Monday, October 18, 2010

Health Reform in the Judicial Branch

If you need a high school civics refresher, just follow the new health care bill. The bill passed Congress, was signed by the President, and literally minutes later the law had a number of lawsuits filed against it. Of the 20 lawsuits, the major theme deals with the Individual Mandate, where starting in 2014 most individuals will be legally required to have some type of health insurance. Opponents claim that the provision in 'unconstitutional,' as citizens should not be required to purchase a private product. Though logical on the surface, the argument falls short on a number of levels especially in terms of finances.

For one, there is a 1986 law on the books that any individual who enters an Emergency Room (insured or not) can not be denied care (Thanks Reagan!). And that care is always paid for. If the individual happens to be uninsured, all those emergency room costs are more often then not picked up by the taxpayers in the form of 'uncompensated care.'  Opponents to the provision should understand that if we the taxpayer are going to pay for it anyway, health insurance and prevention are FAR cheaper than the emergency room, where an infection treated early through primary care costs a fraction of the price. This is a clear-cut way to reduce the public burden. The argument could develop into 'well then maybe they shouldn't get treated if they can't pay up front', but this would brew a whole new set of moral and ethical issues that only a distant band of the political spectrum would support.

The second financial argument deals with the insurance market reforms. Almost everyone likes the idea of banning pre-existing condition exclusions and rescissions, and guaranteeing access to health insurance, but these are impossible without the mandate. The three legged stool of 1) insurance subsidies, 2) consumer protections, and 3) individual mandate can not be separated, at risk of creating adverse selection, where individuals who are guaranteed insurance will simply wait to purchase it until they get sick. As all Americans  access the health care system at some point in their lives, this would inherently upend the entire insurance model, which is designed to spread risk across a pool and not concentrate it. Google the death spiral to learn more.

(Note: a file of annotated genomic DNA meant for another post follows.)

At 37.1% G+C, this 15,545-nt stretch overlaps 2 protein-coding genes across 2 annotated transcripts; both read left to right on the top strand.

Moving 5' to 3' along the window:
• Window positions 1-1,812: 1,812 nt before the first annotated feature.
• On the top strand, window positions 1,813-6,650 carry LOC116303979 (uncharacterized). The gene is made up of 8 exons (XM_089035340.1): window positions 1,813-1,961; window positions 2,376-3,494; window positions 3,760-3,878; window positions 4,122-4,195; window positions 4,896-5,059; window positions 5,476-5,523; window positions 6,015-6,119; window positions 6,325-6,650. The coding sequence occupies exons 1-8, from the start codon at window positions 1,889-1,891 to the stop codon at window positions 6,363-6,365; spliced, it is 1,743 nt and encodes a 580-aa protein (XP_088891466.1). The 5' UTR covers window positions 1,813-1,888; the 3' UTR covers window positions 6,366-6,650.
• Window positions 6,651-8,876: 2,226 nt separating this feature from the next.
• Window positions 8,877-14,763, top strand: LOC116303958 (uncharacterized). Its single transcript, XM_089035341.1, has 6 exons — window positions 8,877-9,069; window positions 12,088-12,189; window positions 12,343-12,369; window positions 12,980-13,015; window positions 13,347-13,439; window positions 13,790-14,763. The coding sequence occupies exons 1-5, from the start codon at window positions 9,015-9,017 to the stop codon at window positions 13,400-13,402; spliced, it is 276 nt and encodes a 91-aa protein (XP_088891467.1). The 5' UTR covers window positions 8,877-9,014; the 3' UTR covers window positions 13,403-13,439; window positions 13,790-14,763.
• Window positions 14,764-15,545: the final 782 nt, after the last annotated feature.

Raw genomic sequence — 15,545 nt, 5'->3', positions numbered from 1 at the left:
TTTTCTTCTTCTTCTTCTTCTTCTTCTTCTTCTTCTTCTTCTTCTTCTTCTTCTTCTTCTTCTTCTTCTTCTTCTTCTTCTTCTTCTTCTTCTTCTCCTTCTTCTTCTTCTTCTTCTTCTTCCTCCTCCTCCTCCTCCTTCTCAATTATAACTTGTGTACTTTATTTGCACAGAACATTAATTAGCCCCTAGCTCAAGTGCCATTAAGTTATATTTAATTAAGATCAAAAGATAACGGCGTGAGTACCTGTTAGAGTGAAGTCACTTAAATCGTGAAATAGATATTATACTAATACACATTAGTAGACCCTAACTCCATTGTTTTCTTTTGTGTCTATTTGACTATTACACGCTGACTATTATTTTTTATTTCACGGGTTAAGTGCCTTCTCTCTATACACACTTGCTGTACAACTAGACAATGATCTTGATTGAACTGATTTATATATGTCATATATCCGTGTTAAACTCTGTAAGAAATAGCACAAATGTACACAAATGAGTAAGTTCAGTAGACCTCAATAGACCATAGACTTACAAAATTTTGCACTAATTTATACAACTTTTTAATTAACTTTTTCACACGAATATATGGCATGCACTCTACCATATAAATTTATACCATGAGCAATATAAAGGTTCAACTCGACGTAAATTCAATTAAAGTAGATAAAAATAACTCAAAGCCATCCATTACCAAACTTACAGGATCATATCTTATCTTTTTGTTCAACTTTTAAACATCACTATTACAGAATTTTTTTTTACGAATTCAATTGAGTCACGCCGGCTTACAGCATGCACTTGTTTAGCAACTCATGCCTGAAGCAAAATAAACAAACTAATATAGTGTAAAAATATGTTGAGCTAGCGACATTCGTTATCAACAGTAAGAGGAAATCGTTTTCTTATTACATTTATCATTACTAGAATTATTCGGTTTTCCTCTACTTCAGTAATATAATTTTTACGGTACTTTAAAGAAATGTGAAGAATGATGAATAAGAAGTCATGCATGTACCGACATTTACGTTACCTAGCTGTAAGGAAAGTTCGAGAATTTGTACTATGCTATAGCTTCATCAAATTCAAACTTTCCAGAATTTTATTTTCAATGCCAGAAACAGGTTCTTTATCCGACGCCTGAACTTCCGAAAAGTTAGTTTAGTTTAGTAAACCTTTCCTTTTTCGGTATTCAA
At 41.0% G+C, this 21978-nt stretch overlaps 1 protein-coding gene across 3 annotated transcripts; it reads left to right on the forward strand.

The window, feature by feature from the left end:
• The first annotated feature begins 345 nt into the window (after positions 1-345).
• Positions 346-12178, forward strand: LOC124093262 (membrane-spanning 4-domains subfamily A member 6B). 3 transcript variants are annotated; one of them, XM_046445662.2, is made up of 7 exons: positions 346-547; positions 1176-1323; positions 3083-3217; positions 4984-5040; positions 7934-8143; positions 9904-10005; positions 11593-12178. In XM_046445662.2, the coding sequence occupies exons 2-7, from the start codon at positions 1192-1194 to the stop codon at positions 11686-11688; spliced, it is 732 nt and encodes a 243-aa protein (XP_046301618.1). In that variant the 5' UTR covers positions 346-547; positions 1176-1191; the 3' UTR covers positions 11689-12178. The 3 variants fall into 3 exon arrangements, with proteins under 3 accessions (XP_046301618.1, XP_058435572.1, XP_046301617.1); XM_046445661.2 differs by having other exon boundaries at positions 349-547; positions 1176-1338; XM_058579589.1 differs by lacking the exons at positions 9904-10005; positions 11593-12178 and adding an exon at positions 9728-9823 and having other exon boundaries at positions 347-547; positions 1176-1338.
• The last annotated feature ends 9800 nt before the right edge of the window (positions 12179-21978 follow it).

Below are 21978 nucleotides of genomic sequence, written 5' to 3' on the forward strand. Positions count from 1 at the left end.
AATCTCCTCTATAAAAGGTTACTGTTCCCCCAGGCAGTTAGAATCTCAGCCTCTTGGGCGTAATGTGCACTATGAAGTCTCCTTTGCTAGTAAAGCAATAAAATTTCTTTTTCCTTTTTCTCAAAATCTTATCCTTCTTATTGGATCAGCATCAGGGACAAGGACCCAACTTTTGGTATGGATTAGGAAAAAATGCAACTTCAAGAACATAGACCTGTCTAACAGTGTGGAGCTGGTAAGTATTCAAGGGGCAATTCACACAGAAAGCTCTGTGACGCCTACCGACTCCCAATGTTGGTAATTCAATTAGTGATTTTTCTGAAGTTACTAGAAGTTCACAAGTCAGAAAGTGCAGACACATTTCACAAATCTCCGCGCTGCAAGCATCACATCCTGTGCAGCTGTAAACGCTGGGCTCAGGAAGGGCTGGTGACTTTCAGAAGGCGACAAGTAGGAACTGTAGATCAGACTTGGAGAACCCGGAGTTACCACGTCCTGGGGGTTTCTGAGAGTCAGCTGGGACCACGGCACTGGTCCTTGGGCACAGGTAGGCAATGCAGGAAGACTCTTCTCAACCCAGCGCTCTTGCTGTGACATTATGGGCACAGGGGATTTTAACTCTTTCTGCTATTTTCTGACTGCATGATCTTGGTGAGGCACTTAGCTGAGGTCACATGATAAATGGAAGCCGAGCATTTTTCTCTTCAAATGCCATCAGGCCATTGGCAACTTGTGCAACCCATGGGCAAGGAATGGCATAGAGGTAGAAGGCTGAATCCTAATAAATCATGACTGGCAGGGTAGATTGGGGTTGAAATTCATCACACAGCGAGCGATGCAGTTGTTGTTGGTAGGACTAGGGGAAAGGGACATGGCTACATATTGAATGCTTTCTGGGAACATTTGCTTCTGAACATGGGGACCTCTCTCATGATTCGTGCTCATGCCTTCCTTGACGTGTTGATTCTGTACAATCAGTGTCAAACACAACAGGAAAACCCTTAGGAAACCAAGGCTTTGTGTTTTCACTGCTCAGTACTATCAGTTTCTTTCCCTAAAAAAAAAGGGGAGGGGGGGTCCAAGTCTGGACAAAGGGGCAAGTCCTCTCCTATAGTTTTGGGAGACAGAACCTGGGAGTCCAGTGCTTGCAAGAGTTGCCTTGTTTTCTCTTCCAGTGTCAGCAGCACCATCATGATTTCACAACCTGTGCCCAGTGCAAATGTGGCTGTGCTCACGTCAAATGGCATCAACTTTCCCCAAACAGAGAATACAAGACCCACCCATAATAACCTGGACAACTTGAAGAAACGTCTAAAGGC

Back to the lawsuits, I would bet my right tunica albuginea that one of them eventually reaches the Supreme Court (most likely the Florida or Virginia case, as the Michigan suit was thrown out last week). When it does, the lawsuit will most likely be dismissed for 'not buying insurance' effects our society as a whole given the assessed costs, in addition to the basis of the 'Commerce Clause' where Congress has the right to regulate commerce. The use of this Clause would be unprecedented in this sense as now 'economic inactivity' (NOT buying insurance) would be included, so we can expect an increasingly fierce debate as one or more of the suits makes their way to higher benches.


  1. I think you could realistically expect the Roberts Court to rule the individual mandate unconstitutional. Which as you correctly point out would wreck the whole deal. However if we continue to view reform as a process where we take two steps forward and one back, that might not be so bad. If the Democrats take back Congress in 2012, perhaps MediCare for All will be back on the table. We can dream, right?

  2. Adam, you are one in the first generation of M.D.'s entering this new revolution in healthcare having no contact with the previous imagining of the concept. Your enthusiasm for positive and longstanding action while entering this brand new reality bodes well for your generation of doctor. I'm proud to say I'll be watching the innovation you bring to the field of medicine closely.